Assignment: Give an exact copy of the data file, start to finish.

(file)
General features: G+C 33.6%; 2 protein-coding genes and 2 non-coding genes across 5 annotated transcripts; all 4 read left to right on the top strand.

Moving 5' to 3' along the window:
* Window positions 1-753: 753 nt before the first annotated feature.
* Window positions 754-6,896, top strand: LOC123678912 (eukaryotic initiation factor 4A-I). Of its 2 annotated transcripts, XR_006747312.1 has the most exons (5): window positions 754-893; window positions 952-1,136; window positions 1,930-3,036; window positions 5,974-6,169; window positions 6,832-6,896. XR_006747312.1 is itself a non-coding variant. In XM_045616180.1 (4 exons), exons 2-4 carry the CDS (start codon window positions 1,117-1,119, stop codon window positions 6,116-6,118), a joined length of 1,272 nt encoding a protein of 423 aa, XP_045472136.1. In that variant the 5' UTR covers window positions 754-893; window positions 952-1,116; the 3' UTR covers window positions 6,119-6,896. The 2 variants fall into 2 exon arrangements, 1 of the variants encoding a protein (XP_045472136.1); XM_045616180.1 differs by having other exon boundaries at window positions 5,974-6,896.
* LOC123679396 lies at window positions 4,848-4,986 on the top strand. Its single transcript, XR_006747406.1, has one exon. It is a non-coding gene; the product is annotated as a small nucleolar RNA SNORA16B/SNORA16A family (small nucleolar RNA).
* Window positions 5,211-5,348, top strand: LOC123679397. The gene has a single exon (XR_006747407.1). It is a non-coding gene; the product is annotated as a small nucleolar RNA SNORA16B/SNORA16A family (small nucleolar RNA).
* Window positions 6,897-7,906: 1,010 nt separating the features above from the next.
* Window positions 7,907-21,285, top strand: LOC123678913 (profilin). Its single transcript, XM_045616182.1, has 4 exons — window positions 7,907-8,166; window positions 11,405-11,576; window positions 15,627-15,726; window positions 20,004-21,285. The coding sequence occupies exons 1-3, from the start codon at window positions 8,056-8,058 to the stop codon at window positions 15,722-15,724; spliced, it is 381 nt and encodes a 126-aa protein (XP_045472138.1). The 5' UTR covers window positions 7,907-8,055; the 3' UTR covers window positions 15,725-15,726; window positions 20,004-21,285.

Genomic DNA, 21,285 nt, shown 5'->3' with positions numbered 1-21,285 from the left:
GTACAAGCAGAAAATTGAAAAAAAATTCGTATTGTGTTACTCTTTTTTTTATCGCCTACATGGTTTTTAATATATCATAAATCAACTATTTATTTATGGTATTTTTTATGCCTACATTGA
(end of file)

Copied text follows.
General features: G+C 33.6%; 2 protein-coding genes and 2 non-coding genes across 5 annotated transcripts; all 4 read left to right on the top strand.

Moving 5' to 3' along the window:
* Window positions 1-753: 753 nt before the first annotated feature.
* Window positions 754-6,896, top strand: LOC123678912 (eukaryotic initiation factor 4A-I). Of its 2 annotated transcripts, XR_006747312.1 has the most exons (5): window positions 754-893; window positions 952-1,136; window positions 1,930-3,036; window positions 5,974-6,169; window positions 6,832-6,896. XR_006747312.1 is itself a non-coding variant. In XM_045616180.1 (4 exons), exons 2-4 carry the CDS (start codon window positions 1,117-1,119, stop codon window positions 6,116-6,118), a joined length of 1,272 nt encoding a protein of 423 aa, XP_045472136.1. In that variant the 5' UTR covers window positions 754-893; window positions 952-1,116; the 3' UTR covers window positions 6,119-6,896. The 2 variants fall into 2 exon arrangements, 1 of the variants encoding a protein (XP_045472136.1); XM_045616180.1 differs by having other exon boundaries at window positions 5,974-6,896.
* LOC123679396 lies at window positions 4,848-4,986 on the top strand. Its single transcript, XR_006747406.1, has one exon. It is a non-coding gene; the product is annotated as a small nucleolar RNA SNORA16B/SNORA16A family (small nucleolar RNA).
* Window positions 5,211-5,348, top strand: LOC123679397. The gene has a single exon (XR_006747407.1). It is a non-coding gene; the product is annotated as a small nucleolar RNA SNORA16B/SNORA16A family (small nucleolar RNA).
* Window positions 6,897-7,906: 1,010 nt separating the features above from the next.
* Window positions 7,907-21,285, top strand: LOC123678913 (profilin). Its single transcript, XM_045616182.1, has 4 exons — window positions 7,907-8,166; window positions 11,405-11,576; window positions 15,627-15,726; window positions 20,004-21,285. The coding sequence occupies exons 1-3, from the start codon at window positions 8,056-8,058 to the stop codon at window positions 15,722-15,724; spliced, it is 381 nt and encodes a 126-aa protein (XP_045472138.1). The 5' UTR covers window positions 7,907-8,055; the 3' UTR covers window positions 15,725-15,726; window positions 20,004-21,285.

Genomic DNA, 21,285 nt, shown 5'->3' with positions numbered 1-21,285 from the left:
GTACAAGCAGAAAATTGAAAAAAAATTCGTATTGTGTTACTCTTTTTTTTATCGCCTACATGGTTTTTAATATATCATAAATCAACTATTTATTTATGGTATTTTTTATGCCTACATTGA